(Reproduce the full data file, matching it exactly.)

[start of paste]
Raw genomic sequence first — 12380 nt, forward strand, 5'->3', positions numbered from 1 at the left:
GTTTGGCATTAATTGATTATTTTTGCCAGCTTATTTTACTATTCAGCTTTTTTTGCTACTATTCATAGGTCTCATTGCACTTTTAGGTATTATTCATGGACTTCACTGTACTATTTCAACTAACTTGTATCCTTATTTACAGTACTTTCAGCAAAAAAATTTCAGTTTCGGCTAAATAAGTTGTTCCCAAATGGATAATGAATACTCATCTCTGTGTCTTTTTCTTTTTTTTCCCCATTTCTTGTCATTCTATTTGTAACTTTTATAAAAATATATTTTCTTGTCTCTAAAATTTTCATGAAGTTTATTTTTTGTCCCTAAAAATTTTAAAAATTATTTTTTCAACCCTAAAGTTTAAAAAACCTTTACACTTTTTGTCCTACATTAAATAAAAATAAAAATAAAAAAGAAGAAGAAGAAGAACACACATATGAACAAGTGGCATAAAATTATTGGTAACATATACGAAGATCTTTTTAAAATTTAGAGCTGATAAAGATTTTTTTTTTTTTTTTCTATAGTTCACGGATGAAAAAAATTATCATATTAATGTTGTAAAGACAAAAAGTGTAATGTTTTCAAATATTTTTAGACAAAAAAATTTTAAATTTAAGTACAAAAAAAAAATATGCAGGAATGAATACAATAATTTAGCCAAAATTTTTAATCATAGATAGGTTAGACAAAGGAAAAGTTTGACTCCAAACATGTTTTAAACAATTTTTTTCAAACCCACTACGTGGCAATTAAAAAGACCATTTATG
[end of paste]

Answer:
Raw genomic sequence first — 12380 nt, forward strand, 5'->3', positions numbered from 1 at the left:
GTTTGGCATTAATTGATTATTTTTGCCAGCTTATTTTACTATTCAGCTTTTTTTGCTACTATTCATAGGTCTCATTGCACTTTTAGGTATTATTCATGGACTTCACTGTACTATTTCAACTAACTTGTATCCTTATTTACAGTACTTTCAGCAAAAAAATTTCAGTTTCGGCTAAATAAGTTGTTCCCAAATGGATAATGAATACTCATCTCTGTGTCTTTTTCTTTTTTTTCCCCATTTCTTGTCATTCTATTTGTAACTTTTATAAAAATATATTTTCTTGTCTCTAAAATTTTCATGAAGTTTATTTTTTGTCCCTAAAAATTTTAAAAATTATTTTTTCAACCCTAAAGTTTAAAAAACCTTTACACTTTTTGTCCTACATTAAATAAAAATAAAAATAAAAAAGAAGAAGAAGAAGAACACACATATGAACAAGTGGCATAAAATTATTGGTAACATATACGAAGATCTTTTTAAAATTTAGAGCTGATAAAGATTTTTTTTTTTTTTTTCTATAGTTCACGGATGAAAAAAATTATCATATTAATGTTGTAAAGACAAAAAGTGTAATGTTTTCAAATATTTTTAGACAAAAAAATTTTAAATTTAAGTACAAAAAAAAAATATGCAGGAATGAATACAATAATTTAGCCAAAATTTTTAATCATAGATAGGTTAGACAAAGGAAAAGTTTGACTCCAAACATGTTTTAAACAATTTTTTTCAAACCCACTACGTGGCAATTAAAAAGACCATTTATG